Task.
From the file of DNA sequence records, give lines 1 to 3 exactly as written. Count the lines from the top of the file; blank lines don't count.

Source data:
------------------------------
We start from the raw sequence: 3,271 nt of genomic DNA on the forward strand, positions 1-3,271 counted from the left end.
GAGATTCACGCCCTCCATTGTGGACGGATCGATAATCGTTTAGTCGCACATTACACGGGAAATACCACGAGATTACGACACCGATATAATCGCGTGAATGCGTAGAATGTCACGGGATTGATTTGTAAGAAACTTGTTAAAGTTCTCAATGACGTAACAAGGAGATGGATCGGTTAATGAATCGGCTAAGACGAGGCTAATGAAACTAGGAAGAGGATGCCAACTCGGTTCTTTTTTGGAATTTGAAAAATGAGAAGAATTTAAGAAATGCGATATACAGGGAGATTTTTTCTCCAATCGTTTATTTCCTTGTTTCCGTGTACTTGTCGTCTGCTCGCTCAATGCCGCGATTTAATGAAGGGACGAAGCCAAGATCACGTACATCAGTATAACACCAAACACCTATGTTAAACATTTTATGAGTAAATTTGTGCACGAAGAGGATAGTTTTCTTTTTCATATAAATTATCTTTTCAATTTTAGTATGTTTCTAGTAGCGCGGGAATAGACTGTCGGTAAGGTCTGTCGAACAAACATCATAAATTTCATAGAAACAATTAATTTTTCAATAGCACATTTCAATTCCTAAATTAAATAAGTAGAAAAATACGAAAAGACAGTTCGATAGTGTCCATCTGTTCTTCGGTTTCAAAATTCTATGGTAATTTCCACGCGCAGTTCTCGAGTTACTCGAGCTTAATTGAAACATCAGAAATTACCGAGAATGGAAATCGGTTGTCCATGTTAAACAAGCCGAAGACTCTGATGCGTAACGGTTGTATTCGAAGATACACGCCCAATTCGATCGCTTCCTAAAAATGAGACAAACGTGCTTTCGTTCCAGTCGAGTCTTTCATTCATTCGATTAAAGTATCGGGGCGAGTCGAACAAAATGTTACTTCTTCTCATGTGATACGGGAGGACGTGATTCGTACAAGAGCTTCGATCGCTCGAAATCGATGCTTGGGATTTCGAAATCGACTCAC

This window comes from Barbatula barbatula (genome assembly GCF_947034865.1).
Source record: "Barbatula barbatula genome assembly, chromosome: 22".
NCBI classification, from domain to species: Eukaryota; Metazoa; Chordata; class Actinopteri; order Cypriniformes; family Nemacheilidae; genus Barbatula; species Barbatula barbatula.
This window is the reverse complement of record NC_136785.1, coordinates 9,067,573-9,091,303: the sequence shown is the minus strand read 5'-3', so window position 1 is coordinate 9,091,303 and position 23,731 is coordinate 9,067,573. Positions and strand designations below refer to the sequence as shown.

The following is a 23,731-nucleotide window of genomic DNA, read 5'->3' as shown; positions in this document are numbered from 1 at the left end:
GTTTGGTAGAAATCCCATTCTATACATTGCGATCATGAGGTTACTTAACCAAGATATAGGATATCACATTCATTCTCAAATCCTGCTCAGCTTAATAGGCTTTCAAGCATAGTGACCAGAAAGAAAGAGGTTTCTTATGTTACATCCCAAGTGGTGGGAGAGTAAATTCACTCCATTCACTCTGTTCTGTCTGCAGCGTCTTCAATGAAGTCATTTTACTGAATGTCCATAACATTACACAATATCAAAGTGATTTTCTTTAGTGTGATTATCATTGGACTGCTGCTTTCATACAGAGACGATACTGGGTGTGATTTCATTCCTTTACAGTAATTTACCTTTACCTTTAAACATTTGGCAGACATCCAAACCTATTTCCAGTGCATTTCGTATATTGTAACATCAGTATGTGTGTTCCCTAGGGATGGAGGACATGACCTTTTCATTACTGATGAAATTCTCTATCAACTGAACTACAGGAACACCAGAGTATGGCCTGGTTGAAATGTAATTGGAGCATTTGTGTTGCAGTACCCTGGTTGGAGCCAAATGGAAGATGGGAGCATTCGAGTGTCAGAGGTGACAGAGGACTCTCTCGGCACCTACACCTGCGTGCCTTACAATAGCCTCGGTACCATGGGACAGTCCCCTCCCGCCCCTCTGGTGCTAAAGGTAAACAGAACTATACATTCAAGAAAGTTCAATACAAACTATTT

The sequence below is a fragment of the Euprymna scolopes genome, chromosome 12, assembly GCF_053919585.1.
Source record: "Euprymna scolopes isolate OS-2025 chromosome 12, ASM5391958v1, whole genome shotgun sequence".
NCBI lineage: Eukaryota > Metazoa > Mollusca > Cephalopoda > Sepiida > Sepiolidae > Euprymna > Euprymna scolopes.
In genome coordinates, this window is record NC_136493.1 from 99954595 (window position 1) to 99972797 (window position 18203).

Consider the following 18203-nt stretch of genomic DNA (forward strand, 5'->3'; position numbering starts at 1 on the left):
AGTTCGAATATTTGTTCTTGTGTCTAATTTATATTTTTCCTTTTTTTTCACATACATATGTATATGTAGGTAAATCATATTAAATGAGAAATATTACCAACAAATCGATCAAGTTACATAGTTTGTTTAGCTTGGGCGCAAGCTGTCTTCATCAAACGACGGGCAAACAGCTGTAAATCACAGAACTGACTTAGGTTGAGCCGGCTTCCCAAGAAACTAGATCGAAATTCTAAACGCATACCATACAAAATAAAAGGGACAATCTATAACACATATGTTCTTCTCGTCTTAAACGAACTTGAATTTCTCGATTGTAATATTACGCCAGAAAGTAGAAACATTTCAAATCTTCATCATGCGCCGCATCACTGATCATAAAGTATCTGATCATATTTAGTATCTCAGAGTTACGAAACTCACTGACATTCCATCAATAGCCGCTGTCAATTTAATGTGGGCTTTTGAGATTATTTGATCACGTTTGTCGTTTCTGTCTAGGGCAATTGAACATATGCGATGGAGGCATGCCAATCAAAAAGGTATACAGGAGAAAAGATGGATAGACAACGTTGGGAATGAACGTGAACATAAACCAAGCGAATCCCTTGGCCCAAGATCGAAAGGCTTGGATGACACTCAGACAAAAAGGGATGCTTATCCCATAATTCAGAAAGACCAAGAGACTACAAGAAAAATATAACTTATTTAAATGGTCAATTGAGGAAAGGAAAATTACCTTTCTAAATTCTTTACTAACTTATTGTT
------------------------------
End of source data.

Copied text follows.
We start from the raw sequence: 3,271 nt of genomic DNA on the forward strand, positions 1-3,271 counted from the left end.
GAGATTCACGCCCTCCATTGTGGACGGATCGATAATCGTTTAGTCGCACATTACACGGGAAATACCACGAGATTACGACACCGATATAATCGCGTGAATGCGTAGAATGTCACGGGATTGATTTGTAAGAAACTTGTTAAAGTTCTCAATGACGTAACAAGGAGATGGATCGGTTAATGAATCGGCTAAGACGAGGCTAATGAAACTAGGAAGAGGATGCCAACTCGGTTCTTTTTTGGAATTTGAAAAATGAGAAGAATTTAAGAAATGCGATATACAGGGAGATTTTTTCTCCAATCGTTTATTTCCTTGTTTCCGTGTACTTGTCGTCTGCTCGCTCAATGCCGCGATTTAATGAAGGGACGAAGCCAAGATCACGTACATCAGTATAACACCAAACACCTATGTTAAACATTTTATGAGTAAATTTGTGCACGAAGAGGATAGTTTTCTTTTTCATATAAATTATCTTTTCAATTTTAGTATGTTTCTAGTAGCGCGGGAATAGACTGTCGGTAAGGTCTGTCGAACAAACATCATAAATTTCATAGAAACAATTAATTTTTCAATAGCACATTTCAATTCCTAAATTAAATAAGTAGAAAAATACGAAAAGACAGTTCGATAGTGTCCATCTGTTCTTCGGTTTCAAAATTCTATGGTAATTTCCACGCGCAGTTCTCGAGTTACTCGAGCTTAATTGAAACATCAGAAATTACCGAGAATGGAAATCGGTTGTCCATGTTAAACAAGCCGAAGACTCTGATGCGTAACGGTTGTATTCGAAGATACACGCCCAATTCGATCGCTTCCTAAAAATGAGACAAACGTGCTTTCGTTCCAGTCGAGTCTTTCATTCATTCGATTAAAGTATCGGGGCGAGTCGAACAAAATGTTACTTCTTCTCATGTGATACGGGAGGACGTGATTCGTACAAGAGCTTCGATCGCTCGAAATCGATGCTTGGGATTTCGAAATCGACTCAC

This window comes from Barbatula barbatula (genome assembly GCF_947034865.1).